Combination of nedaplatin and vindesine for treatment of relapsed or refratory non-small-cell lung cancer

Nagio Takigawa, Yoshihiko Segawa, Hiroshi Ueoka, Katsuyuki Kiura, Masahiro Tabata, Takuo Shibayama, Ichiro Takata, Hiroaki Miyamoto, Kenji Eguchi, Mine Harada

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14 Citations (Scopus)

Abstract

Purpose: A phase II study of nedaplatin and vindesine was conducted to evaluate their efficacy and safety for treatment of relapsed or refractory non-small-cell lung cancer (NSCLC). Methods: Between August 1996 and September 1998, 48 patients who had previously received chemotherapy, thoracic radiotherapy, and/or surgery were enrolled in the study. Patients were required to have an Eastern Cooperative Oncology Group performance status of 0 to 2 and an age between 20 and 79 years. Treatment consisted of nedaplatin (80 mg/m2, day 1) and vindesine (3 mg/m2, days 1 and 8) every 3 to 4 weeks. Results: Of 48 patients, 7 (14.6%) exhibited an objective response. Four (50%) of eight chemotherapy-naive patients had a partial response. However, of the 40 patients who had received prior chemotherapy, a partial response was observed in only 3 (7.5%). At a median follow-up time of 85.1 weeks, the median survival time was 43.6 weeks (95% confidence interval 34.4-52.7) for patients who had received chemotherapy, with a survival rate of 40% at 1 year. Grade 3 or 4 neutropenia occurred in 43 of 48 patients (90%), and neutropenic fever was observed in 3 of the 43 patients, one of whom died of sepsis. Pharmacokinetic and pharmacodynamic analyses of platinum were performed in 43 patients during the first cycle of chemotherapy. Percent reduction in absolute neutrophil count was correlated not only with the area under the plasma ultrafilterable platinum concentration versus time curve (r = 0.41; P = 0.007) but also with the duration of ultrafilterable platinum concentration above 1 μg/ml (r = 0.41, P = 0.007). Patients with progressive disease exhibited a shorter duration of ultrafilterable platinum concentration over 1 μg/ml (P = 0.046) than those with other responses. Conclusion: A combination of nedaplatin and vindesine was unsatisfactory as second-line chemotherapy for NSCLC, although the combination was well tolerated. The duration of ultrafilterable platinum concentration above 1 μg/ml was an important pharmacokinetic parameter for predicting both chemotherapy-induced neutropenia and treatment outcome.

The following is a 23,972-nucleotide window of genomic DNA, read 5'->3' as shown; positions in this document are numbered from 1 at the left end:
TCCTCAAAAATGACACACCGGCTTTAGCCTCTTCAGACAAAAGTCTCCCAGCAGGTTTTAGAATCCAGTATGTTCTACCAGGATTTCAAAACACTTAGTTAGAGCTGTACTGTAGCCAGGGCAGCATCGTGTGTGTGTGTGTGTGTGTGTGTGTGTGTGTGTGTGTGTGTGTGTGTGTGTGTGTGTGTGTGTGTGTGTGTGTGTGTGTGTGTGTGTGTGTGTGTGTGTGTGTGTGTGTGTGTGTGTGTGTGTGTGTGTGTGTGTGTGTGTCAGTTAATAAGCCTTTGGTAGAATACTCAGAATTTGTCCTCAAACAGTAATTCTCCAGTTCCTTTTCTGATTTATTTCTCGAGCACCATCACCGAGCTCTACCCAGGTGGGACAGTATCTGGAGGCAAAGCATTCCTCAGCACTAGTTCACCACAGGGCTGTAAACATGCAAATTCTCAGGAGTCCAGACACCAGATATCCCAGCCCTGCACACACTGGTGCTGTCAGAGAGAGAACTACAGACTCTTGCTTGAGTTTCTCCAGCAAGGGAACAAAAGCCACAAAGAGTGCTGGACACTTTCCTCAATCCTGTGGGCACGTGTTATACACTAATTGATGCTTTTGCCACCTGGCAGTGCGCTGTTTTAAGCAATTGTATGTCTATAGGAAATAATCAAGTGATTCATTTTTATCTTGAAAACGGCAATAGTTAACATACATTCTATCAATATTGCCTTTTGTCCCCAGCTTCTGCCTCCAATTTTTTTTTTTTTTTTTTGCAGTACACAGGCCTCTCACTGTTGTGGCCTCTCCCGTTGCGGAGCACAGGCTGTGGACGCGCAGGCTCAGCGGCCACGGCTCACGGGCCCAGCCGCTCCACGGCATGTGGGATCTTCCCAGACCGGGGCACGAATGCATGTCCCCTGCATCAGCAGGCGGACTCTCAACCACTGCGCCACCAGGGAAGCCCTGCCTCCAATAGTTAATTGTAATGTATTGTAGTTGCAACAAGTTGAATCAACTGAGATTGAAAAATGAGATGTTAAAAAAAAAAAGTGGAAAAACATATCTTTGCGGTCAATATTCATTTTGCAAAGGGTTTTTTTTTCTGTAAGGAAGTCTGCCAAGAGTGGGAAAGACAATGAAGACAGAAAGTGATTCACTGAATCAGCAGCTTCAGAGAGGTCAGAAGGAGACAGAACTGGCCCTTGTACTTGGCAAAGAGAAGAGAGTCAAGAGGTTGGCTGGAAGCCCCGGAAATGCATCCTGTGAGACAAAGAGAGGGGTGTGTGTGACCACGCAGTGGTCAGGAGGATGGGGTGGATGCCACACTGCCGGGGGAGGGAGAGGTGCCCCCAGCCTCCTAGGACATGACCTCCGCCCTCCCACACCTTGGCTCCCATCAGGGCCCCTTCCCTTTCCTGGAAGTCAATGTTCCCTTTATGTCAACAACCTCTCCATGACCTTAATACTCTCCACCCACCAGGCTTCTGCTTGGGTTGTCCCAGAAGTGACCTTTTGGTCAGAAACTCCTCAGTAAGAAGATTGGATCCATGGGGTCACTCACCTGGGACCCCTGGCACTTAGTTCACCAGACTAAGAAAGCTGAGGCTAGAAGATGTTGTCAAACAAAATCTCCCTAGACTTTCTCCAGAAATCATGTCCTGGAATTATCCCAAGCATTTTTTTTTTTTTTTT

Original languageEnglish
Pages (from-to)272-278
Number of pages7
JournalCancer Chemotherapy and Pharmacology
Volume46
Issue number4
DOIs
Publication statusPublished - 2000

Keywords

  • Nedaplatin
  • Non-small-cell lung cancer
  • Pharmacodynamics
  • Pharmacokinetics
  • Vindesine

ASJC Scopus subject areas

  • Oncology
  • Toxicology
  • Pharmacology
  • Cancer Research
  • Pharmacology (medical)

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